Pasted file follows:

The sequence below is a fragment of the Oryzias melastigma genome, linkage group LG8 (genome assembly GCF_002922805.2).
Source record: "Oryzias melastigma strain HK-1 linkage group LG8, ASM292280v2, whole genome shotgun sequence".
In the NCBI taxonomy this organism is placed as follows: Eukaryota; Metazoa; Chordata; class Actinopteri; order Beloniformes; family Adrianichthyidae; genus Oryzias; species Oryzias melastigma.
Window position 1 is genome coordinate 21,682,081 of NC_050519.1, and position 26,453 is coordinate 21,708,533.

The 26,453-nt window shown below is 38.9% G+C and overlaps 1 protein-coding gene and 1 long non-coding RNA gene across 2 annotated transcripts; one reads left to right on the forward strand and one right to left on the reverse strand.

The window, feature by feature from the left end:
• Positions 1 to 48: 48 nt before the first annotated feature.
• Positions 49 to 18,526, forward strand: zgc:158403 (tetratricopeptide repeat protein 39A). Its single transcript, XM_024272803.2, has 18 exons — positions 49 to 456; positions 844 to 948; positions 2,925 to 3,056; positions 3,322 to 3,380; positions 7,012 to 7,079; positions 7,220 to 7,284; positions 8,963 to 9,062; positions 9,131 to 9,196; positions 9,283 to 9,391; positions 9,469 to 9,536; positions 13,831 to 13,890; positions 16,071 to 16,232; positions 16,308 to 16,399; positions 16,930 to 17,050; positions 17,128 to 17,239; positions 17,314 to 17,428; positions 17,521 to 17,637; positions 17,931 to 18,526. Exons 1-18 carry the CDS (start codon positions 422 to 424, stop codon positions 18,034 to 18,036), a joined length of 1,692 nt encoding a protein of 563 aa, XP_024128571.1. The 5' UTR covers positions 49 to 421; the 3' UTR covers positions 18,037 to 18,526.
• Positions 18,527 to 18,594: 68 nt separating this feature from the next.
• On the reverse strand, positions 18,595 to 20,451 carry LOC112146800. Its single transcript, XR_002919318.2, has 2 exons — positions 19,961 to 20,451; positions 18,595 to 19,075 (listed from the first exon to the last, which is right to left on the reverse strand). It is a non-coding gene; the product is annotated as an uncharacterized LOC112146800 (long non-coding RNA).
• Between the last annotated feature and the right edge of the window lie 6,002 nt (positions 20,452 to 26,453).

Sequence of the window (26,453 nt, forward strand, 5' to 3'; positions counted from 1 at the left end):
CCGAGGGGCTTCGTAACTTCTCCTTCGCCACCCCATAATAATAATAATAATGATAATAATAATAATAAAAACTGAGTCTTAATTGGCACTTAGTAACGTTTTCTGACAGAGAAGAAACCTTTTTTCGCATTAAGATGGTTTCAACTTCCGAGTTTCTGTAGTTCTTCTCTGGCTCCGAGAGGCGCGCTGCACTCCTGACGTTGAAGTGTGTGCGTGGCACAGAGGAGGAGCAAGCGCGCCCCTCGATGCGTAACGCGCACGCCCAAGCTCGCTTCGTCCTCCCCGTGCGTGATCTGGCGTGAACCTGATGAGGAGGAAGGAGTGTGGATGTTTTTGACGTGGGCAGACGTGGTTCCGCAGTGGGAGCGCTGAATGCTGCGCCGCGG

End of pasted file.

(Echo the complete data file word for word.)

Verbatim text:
The sequence below is a fragment of the Oryzias melastigma genome, linkage group LG8 (genome assembly GCF_002922805.2).
Source record: "Oryzias melastigma strain HK-1 linkage group LG8, ASM292280v2, whole genome shotgun sequence".
In the NCBI taxonomy this organism is placed as follows: Eukaryota; Metazoa; Chordata; class Actinopteri; order Beloniformes; family Adrianichthyidae; genus Oryzias; species Oryzias melastigma.
Window position 1 is genome coordinate 21,682,081 of NC_050519.1, and position 26,453 is coordinate 21,708,533.

The 26,453-nt window shown below is 38.9% G+C and overlaps 1 protein-coding gene and 1 long non-coding RNA gene across 2 annotated transcripts; one reads left to right on the forward strand and one right to left on the reverse strand.

The window, feature by feature from the left end:
• Positions 1 to 48: 48 nt before the first annotated feature.
• Positions 49 to 18,526, forward strand: zgc:158403 (tetratricopeptide repeat protein 39A). Its single transcript, XM_024272803.2, has 18 exons — positions 49 to 456; positions 844 to 948; positions 2,925 to 3,056; positions 3,322 to 3,380; positions 7,012 to 7,079; positions 7,220 to 7,284; positions 8,963 to 9,062; positions 9,131 to 9,196; positions 9,283 to 9,391; positions 9,469 to 9,536; positions 13,831 to 13,890; positions 16,071 to 16,232; positions 16,308 to 16,399; positions 16,930 to 17,050; positions 17,128 to 17,239; positions 17,314 to 17,428; positions 17,521 to 17,637; positions 17,931 to 18,526. Exons 1-18 carry the CDS (start codon positions 422 to 424, stop codon positions 18,034 to 18,036), a joined length of 1,692 nt encoding a protein of 563 aa, XP_024128571.1. The 5' UTR covers positions 49 to 421; the 3' UTR covers positions 18,037 to 18,526.
• Positions 18,527 to 18,594: 68 nt separating this feature from the next.
• On the reverse strand, positions 18,595 to 20,451 carry LOC112146800. Its single transcript, XR_002919318.2, has 2 exons — positions 19,961 to 20,451; positions 18,595 to 19,075 (listed from the first exon to the last, which is right to left on the reverse strand). It is a non-coding gene; the product is annotated as an uncharacterized LOC112146800 (long non-coding RNA).
• Between the last annotated feature and the right edge of the window lie 6,002 nt (positions 20,452 to 26,453).

Sequence of the window (26,453 nt, forward strand, 5' to 3'; positions counted from 1 at the left end):
CCGAGGGGCTTCGTAACTTCTCCTTCGCCACCCCATAATAATAATAATAATGATAATAATAATAATAAAAACTGAGTCTTAATTGGCACTTAGTAACGTTTTCTGACAGAGAAGAAACCTTTTTTCGCATTAAGATGGTTTCAACTTCCGAGTTTCTGTAGTTCTTCTCTGGCTCCGAGAGGCGCGCTGCACTCCTGACGTTGAAGTGTGTGCGTGGCACAGAGGAGGAGCAAGCGCGCCCCTCGATGCGTAACGCGCACGCCCAAGCTCGCTTCGTCCTCCCCGTGCGTGATCTGGCGTGAACCTGATGAGGAGGAAGGAGTGTGGATGTTTTTGACGTGGGCAGACGTGGTTCCGCAGTGGGAGCGCTGAATGCTGCGCCGCGG